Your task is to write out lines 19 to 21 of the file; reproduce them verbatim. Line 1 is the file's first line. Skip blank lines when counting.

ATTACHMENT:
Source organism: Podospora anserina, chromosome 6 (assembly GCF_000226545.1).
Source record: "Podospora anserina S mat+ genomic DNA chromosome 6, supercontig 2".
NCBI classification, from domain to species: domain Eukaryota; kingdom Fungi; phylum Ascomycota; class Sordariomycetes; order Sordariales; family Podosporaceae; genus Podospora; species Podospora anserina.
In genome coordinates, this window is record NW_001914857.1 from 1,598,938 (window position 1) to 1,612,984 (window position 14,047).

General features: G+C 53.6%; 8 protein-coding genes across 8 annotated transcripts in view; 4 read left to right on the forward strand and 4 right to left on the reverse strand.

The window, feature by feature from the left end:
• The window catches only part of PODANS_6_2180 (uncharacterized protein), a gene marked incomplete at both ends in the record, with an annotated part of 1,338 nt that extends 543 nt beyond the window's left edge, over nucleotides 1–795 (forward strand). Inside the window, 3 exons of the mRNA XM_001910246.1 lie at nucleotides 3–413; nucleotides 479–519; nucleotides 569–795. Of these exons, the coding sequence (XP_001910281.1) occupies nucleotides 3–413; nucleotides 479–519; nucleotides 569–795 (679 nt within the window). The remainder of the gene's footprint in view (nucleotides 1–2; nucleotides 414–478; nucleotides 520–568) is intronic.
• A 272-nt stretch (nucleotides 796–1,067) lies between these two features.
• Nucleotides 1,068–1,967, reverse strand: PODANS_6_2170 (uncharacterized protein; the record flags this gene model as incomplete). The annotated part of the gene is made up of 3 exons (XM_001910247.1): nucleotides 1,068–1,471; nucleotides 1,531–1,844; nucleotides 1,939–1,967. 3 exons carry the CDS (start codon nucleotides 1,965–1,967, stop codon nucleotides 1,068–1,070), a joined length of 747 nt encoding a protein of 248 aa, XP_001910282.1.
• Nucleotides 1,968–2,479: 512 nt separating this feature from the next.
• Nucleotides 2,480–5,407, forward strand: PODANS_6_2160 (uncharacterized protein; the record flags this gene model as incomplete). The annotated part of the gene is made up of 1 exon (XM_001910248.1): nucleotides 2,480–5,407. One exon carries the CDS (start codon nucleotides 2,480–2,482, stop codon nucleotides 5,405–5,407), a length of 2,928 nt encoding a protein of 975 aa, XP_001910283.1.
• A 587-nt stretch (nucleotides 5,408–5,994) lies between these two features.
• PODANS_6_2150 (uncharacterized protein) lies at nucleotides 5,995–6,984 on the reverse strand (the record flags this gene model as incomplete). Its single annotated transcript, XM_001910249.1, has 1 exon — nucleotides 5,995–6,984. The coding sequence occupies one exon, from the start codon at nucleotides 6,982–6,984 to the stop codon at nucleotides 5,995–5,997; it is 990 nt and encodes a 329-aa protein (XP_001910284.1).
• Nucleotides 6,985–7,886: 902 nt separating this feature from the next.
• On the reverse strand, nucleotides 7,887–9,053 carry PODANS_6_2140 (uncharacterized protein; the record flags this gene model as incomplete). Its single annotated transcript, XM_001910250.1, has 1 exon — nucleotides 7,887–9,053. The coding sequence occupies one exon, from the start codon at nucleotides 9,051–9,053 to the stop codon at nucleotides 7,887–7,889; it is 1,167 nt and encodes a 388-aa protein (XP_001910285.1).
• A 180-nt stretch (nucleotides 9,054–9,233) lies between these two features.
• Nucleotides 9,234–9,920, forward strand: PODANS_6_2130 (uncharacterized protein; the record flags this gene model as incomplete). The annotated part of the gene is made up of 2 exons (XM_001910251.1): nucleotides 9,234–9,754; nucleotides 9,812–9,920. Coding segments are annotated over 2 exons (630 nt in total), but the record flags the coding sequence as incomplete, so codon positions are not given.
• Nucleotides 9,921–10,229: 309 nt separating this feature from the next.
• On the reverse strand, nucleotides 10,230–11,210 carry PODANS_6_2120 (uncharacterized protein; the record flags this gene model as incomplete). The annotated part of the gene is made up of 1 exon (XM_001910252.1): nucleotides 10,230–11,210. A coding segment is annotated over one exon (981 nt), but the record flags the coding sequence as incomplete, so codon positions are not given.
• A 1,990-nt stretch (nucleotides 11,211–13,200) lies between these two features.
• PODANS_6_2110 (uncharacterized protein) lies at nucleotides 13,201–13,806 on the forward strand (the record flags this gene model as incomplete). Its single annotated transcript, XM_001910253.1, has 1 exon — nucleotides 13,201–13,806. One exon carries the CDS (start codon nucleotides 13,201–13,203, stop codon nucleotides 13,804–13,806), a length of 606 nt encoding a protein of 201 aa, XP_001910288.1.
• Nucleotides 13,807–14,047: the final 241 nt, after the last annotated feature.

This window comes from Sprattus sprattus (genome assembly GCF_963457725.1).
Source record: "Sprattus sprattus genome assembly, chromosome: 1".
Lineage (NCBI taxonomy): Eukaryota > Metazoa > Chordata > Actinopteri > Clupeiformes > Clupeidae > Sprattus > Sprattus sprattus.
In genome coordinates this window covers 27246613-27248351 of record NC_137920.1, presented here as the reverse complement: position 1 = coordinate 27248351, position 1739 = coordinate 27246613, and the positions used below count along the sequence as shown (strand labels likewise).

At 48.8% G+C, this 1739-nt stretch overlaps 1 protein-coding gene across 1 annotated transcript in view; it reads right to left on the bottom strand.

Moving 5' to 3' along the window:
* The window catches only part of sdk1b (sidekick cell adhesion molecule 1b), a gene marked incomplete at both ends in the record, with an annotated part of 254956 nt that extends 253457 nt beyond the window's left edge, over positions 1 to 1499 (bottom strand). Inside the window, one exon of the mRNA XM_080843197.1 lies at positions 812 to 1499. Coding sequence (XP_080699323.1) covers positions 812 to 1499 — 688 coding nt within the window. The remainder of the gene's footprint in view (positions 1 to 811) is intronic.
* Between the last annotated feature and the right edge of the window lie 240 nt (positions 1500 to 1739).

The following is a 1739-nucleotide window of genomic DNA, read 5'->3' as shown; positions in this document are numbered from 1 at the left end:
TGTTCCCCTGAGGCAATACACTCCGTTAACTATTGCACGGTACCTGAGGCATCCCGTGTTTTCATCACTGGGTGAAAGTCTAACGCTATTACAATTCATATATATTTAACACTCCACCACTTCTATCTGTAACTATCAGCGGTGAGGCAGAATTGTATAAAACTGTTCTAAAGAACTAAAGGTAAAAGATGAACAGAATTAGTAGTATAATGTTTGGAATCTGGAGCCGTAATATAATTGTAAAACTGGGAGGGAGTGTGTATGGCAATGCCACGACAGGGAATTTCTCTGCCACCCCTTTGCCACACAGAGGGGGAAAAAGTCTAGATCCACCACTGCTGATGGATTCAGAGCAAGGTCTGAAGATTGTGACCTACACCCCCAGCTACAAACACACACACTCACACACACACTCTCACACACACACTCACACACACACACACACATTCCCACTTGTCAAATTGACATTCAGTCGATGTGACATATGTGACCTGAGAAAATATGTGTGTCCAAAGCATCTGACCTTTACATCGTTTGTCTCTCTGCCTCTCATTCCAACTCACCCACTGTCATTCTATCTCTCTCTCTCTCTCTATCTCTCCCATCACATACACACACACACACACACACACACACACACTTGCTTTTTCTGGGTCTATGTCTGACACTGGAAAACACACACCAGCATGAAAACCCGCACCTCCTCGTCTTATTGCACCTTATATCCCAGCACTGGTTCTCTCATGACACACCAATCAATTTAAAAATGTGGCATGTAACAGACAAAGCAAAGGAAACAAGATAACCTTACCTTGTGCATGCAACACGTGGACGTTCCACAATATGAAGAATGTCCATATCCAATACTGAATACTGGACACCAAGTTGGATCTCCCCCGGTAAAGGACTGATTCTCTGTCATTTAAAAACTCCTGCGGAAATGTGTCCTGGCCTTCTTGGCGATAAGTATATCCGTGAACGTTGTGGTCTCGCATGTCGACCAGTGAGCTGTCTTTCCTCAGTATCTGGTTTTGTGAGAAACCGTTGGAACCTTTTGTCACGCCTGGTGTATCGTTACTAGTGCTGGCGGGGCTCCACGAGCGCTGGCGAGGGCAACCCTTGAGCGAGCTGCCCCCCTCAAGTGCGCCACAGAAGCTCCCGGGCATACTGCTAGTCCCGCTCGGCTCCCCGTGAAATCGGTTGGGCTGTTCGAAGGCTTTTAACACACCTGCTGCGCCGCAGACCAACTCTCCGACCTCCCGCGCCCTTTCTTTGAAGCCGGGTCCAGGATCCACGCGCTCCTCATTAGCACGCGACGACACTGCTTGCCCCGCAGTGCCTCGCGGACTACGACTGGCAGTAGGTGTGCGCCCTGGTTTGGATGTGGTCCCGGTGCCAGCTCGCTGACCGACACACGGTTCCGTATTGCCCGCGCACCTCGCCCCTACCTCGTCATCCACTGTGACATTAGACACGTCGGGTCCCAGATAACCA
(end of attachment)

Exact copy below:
• On the reverse strand, nucleotides 10,230–11,210 carry PODANS_6_2120 (uncharacterized protein; the record flags this gene model as incomplete). The annotated part of the gene is made up of 1 exon (XM_001910252.1): nucleotides 10,230–11,210. A coding segment is annotated over one exon (981 nt), but the record flags the coding sequence as incomplete, so codon positions are not given.
• A 1,990-nt stretch (nucleotides 11,211–13,200) lies between these two features.
• PODANS_6_2110 (uncharacterized protein) lies at nucleotides 13,201–13,806 on the forward strand (the record flags this gene model as incomplete). Its single annotated transcript, XM_001910253.1, has 1 exon — nucleotides 13,201–13,806. One exon carries the CDS (start codon nucleotides 13,201–13,203, stop codon nucleotides 13,804–13,806), a length of 606 nt encoding a protein of 201 aa, XP_001910288.1.